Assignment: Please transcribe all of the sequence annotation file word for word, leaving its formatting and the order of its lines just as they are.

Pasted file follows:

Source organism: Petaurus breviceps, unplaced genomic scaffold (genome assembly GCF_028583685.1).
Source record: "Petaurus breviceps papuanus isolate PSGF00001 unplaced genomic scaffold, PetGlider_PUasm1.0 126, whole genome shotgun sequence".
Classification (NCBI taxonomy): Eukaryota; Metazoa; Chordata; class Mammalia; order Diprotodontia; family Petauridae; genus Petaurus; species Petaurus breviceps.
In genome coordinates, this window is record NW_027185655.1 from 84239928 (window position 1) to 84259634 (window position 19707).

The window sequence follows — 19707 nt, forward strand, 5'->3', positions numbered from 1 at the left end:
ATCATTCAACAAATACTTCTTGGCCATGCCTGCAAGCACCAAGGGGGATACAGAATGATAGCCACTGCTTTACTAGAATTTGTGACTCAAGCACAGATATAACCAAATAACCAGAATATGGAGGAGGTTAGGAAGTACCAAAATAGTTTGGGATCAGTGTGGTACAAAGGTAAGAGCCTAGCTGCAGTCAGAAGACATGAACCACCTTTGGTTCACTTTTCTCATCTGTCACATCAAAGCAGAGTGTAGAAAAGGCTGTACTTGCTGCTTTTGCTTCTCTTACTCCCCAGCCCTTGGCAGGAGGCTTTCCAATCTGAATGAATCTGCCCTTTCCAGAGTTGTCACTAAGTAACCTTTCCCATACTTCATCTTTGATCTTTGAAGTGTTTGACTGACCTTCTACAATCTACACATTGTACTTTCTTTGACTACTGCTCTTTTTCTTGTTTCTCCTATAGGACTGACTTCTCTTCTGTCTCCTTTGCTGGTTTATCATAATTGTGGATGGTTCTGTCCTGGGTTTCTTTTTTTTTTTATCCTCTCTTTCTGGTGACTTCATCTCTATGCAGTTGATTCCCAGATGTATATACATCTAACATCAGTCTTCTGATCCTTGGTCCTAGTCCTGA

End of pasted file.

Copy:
Source organism: Petaurus breviceps, unplaced genomic scaffold (genome assembly GCF_028583685.1).
Source record: "Petaurus breviceps papuanus isolate PSGF00001 unplaced genomic scaffold, PetGlider_PUasm1.0 126, whole genome shotgun sequence".
Classification (NCBI taxonomy): Eukaryota; Metazoa; Chordata; class Mammalia; order Diprotodontia; family Petauridae; genus Petaurus; species Petaurus breviceps.
In genome coordinates, this window is record NW_027185655.1 from 84239928 (window position 1) to 84259634 (window position 19707).

The window sequence follows — 19707 nt, forward strand, 5'->3', positions numbered from 1 at the left end:
ATCATTCAACAAATACTTCTTGGCCATGCCTGCAAGCACCAAGGGGGATACAGAATGATAGCCACTGCTTTACTAGAATTTGTGACTCAAGCACAGATATAACCAAATAACCAGAATATGGAGGAGGTTAGGAAGTACCAAAATAGTTTGGGATCAGTGTGGTACAAAGGTAAGAGCCTAGCTGCAGTCAGAAGACATGAACCACCTTTGGTTCACTTTTCTCATCTGTCACATCAAAGCAGAGTGTAGAAAAGGCTGTACTTGCTGCTTTTGCTTCTCTTACTCCCCAGCCCTTGGCAGGAGGCTTTCCAATCTGAATGAATCTGCCCTTTCCAGAGTTGTCACTAAGTAACCTTTCCCATACTTCATCTTTGATCTTTGAAGTGTTTGACTGACCTTCTACAATCTACACATTGTACTTTCTTTGACTACTGCTCTTTTTCTTGTTTCTCCTATAGGACTGACTTCTCTTCTGTCTCCTTTGCTGGTTTATCATAATTGTGGATGGTTCTGTCCTGGGTTTCTTTTTTTTTTTATCCTCTCTTTCTGGTGACTTCATCTCTATGCAGTTGATTCCCAGATGTATATACATCTAACATCAGTCTTCTGATCCTTGGTCCTAGTCCTGA